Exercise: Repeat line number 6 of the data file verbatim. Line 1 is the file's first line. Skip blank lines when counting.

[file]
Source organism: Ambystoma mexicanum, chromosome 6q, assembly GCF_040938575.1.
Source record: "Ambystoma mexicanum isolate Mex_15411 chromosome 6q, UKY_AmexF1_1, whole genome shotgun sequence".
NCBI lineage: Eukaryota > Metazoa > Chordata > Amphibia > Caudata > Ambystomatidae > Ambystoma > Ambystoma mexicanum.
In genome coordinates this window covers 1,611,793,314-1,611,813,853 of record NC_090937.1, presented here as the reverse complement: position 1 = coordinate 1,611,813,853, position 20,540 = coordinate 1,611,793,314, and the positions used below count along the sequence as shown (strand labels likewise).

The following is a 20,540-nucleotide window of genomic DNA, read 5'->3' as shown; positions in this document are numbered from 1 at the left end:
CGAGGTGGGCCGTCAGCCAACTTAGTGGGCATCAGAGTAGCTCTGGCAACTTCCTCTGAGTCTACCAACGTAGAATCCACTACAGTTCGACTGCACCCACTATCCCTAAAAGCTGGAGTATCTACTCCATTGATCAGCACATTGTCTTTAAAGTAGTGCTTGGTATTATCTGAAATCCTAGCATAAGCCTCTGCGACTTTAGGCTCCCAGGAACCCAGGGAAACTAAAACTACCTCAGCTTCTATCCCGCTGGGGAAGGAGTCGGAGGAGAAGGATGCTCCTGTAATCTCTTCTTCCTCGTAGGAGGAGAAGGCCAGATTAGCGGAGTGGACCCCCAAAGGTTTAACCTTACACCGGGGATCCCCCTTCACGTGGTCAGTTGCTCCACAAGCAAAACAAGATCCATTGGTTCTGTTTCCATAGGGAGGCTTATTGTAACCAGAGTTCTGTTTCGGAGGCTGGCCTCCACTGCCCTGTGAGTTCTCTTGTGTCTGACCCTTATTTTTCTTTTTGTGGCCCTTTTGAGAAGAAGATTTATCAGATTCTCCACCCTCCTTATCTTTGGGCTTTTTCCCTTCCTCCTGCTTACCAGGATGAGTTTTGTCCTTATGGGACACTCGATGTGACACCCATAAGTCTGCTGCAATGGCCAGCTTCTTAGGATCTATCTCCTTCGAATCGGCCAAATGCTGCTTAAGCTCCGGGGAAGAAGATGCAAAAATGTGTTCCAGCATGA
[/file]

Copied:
CGAGGTGGGCCGTCAGCCAACTTAGTGGGCATCAGAGTAGCTCTGGCAACTTCCTCTGAGTCTACCAACGTAGAATCCACTACAGTTCGACTGCACCCACTATCCCTAAAAGCTGGAGTATCTACTCCATTGATCAGCACATTGTCTTTAAAGTAGTGCTTGGTATTATCTGAAATCCTAGCATAAGCCTCTGCGACTTTAGGCTCCCAGGAACCCAGGGAAACTAAAACTACCTCAGCTTCTATCCCGCTGGGGAAGGAGTCGGAGGAGAAGGATGCTCCTGTAATCTCTTCTTCCTCGTAGGAGGAGAAGGCCAGATTAGCGGAGTGGACCCCCAAAGGTTTAACCTTACACCGGGGATCCCCCTTCACGTGGTCAGTTGCTCCACAAGCAAAACAAGATCCATTGGTTCTGTTTCCATAGGGAGGCTTATTGTAACCAGAGTTCTGTTTCGGAGGCTGGCCTCCACTGCCCTGTGAGTTCTCTTGTGTCTGACCCTTATTTTTCTTTTTGTGGCCCTTTTGAGAAGAAGATTTATCAGATTCTCCACCCTCCTTATCTTTGGGCTTTTTCCCTTCCTCCTGCTTACCAGGATGAGTTTTGTCCTTATGGGACACTCGATGTGACACCCATAAGTCTGCTGCAATGGCCAGCTTCTTAGGATCTATCTCCTTCGAATCGGCCAAATGCTGCTTAAGCTCCGGGGAAGAAGATGCAAAAATGTGTTCCAGCATGA